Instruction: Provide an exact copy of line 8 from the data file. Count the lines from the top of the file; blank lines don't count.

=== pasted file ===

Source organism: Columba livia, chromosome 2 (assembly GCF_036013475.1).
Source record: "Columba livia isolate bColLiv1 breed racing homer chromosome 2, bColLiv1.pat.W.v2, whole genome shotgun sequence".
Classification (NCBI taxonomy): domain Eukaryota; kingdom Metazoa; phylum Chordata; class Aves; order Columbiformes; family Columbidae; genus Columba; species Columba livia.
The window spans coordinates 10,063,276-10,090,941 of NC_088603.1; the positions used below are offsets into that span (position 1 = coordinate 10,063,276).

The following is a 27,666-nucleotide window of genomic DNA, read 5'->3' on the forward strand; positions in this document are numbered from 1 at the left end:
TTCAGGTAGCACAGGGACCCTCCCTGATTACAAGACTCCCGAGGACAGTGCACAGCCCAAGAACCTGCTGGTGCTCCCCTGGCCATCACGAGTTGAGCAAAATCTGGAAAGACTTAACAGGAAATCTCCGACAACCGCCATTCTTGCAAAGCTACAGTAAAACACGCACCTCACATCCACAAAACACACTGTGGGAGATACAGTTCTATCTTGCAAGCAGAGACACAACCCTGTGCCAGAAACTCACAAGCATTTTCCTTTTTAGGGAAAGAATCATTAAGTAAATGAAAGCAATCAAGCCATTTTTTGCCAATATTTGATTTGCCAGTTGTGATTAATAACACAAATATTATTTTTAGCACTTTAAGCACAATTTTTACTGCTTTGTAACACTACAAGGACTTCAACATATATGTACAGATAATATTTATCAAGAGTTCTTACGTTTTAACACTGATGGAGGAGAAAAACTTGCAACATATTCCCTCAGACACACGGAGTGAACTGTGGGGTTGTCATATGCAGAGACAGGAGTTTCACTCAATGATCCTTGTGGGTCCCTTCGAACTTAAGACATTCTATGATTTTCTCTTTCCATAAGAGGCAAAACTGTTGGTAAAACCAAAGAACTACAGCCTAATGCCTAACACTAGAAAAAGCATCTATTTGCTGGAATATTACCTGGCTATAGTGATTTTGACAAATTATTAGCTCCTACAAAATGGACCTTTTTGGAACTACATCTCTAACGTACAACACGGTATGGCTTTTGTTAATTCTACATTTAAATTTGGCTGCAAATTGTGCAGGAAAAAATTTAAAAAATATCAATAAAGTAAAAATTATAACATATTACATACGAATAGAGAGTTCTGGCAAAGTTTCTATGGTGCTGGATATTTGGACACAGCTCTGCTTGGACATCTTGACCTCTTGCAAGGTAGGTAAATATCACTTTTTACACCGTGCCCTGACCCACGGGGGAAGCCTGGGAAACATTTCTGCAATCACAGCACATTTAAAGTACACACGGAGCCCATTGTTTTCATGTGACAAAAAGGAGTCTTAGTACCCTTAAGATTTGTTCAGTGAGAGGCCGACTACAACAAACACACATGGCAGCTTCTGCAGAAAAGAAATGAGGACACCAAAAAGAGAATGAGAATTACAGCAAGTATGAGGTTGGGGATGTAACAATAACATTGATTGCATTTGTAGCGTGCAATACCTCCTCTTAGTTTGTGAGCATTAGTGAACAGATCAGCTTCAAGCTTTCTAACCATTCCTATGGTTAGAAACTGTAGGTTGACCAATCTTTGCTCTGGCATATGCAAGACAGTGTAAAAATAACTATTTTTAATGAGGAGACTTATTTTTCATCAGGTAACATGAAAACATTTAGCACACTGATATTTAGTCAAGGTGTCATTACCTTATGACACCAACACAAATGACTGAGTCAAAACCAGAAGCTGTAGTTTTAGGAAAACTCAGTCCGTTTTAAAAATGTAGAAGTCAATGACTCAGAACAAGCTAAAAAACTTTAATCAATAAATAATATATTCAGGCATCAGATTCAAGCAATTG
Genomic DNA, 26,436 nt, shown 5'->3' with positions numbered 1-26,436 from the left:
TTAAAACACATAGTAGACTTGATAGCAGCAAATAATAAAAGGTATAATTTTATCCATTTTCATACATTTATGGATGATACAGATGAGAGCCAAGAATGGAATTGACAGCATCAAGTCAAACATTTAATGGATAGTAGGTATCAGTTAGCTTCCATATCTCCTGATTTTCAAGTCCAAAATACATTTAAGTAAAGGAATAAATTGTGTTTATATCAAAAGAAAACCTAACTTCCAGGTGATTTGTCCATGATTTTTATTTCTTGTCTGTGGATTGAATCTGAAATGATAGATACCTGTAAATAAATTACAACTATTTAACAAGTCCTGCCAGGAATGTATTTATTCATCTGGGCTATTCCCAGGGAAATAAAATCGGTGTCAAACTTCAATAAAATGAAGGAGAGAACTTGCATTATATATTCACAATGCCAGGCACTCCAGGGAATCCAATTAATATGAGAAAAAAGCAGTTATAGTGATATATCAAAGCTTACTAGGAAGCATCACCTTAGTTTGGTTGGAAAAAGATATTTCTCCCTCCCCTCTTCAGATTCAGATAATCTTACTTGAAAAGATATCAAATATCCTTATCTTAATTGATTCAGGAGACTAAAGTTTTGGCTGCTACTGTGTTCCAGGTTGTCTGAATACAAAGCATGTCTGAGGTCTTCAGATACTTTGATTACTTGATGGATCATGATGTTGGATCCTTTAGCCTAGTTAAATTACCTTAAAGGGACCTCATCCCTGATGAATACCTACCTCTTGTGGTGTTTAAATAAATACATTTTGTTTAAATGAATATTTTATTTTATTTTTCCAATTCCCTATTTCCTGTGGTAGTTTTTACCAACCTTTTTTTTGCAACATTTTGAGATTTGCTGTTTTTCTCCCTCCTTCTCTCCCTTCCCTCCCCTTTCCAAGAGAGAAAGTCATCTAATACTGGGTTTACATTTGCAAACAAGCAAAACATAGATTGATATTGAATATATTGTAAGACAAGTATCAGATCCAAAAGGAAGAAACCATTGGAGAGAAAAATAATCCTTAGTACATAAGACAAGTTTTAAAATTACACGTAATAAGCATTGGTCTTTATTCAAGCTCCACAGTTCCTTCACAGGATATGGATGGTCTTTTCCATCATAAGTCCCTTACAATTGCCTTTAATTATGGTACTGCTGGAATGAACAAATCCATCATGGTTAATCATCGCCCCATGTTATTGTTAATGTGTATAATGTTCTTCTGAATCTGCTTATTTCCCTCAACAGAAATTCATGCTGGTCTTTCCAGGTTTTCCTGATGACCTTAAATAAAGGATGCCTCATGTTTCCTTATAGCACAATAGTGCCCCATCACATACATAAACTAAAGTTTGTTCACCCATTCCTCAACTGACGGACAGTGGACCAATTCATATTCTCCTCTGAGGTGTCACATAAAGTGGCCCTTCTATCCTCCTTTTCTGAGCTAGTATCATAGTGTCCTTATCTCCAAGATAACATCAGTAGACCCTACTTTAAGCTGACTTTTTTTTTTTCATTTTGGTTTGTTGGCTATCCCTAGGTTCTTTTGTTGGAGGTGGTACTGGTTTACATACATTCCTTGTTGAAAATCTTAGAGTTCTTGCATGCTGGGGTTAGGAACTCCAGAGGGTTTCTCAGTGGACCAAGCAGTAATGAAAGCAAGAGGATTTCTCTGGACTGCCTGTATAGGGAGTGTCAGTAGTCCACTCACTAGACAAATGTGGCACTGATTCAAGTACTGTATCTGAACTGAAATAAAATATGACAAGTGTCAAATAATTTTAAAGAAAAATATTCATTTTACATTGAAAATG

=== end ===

TTAAAACACATAGTAGACTTGATAGCAGCAAATAATAAAAGGTATAATTTTATCCATTTTCATACATTTATGGATGATACAGATGAGAGCCAAGAATGGAATTGACAGCATCAAGTCAAACATTTAATGGATAGTAGGTATCAGTTAGCTTCCATATCTCCTGATTTTCAAGTCCAAAATACATTTAAGTAAAGGAATAAATTGTGTTTATATCAAAAGAAAACCTAACTTCCAGGTGATTTGTCCATGATTTTTATTTCTTGTCTGTGGATTGAATCTGAAATGATAGATACCTGTAAATAAATTACAACTATTTAACAAGTCCTGCCAGGAATGTATTTATTCATCTGGGCTATTCCCAGGGAAATAAAATCGGTGTCAAACTTCAATAAAATGAAGGAGAGAACTTGCATTATATATTCACAATGCCAGGCACTCCAGGGAATCCAATTAATATGAGAAAAAAGCAGTTATAGTGATATATCAAAGCTTACTAGGAAGCATCACCTTAGTTTGGTTGGAAAAAGATATTTCTCCCTCCCCTCTTCAGATTCAGATAATCTTACTTGAAAAGATATCAAATATCCTTATCTTAATTGATTCAGGAGACTAAAGTTTTGGCTGCTACTGTGTTCCAGGTTGTCTGAATACAAAGCATGTCTGAGGTCTTCAGATACTTTGATTACTTGATGGATCATGATGTTGGATCCTTTAGCCTAGTTAAATTACCTTAAAGGGACCTCATCCCTGATGAATACCTACCTCTTGTGGTGTTTAAATAAATACATTTTGTTTAAATGAATATTTTATTTTATTTTTCCAATTCCCTATTTCCTGTGGTAGTTTTTACCAACCTTTTTTTTGCAACATTTTGAGATTTGCTGTTTTTCTCCCTCCTTCTCTCCCTTCCCTCCCCTTTCCAAGAGAGAAAGTCATCTAATACTGGGTTTACATTTGCAAACAAGCAAAACATAGATTGATATTGAATATATTGTAAGACAAGTATCAGATCCAAAAGGAAGAAACCATTGGAGAGAAAAATAATCCTTAGTACATAAGACAAGTTTTAAAATTACACGTAATAAGCATTGGTCTTTATTCAAGCTCCACAGTTCCTTCACAGGATATGGATGGTCTTTTCCATCATAAGTCCCTTACAATTGCCTTTAATTATGGTACTGCTGGAATGAACAAATCCATCATGGTTAATCATCGCCCCATGTTATTGTTAATGTGTATAATGTTCTTCTGAATCTGCTTATTTCCCTCAACAGAAATTCATGCTGGTCTTTCCAGGTTTTCCTGATGACCTTAAATAAAGGATGCCTCATGTTTCCTTATAGCACAATAGTGCCCCATCACATACATAAACTAAAGTTTGTTCACCCATTCCTCAACTGACGGACAGTGGACCAATTCATATTCTCCTCTGAGGTGTCACATAAAGTGGCCCTTCTATCCTCCTTTTCTGAGCTAGTATCATAGTGTCCTTATCTCCAAGATAACATCAGTAGACCCTACTTTAAGCTGACTTTTTTTTTTTCATTTTGGTTTGTTGGCTATCCCTAGGTTCTTTTGTTGGAGGTGGTACTGGTTTACATACATTCCTTGTTGAAAATCTTAGAGTTCTTGCATGCTGGGGTTAGGAACTCCAGAGGGTTTCTCAGTGGACCAAGCAGTAATGAAAGCAAGAGGATTTCTCTGGACTGCCTGTATAGGGAGTGTCAGTAGTCCACTCACTAGACAAATGTGGCACTGATTCAAGTACTGTATCTGAACTGAAATAAAATATGACAAGTGTCAAATAATTTTAAAGAAAAATATTCATTTTACATTGAAAATG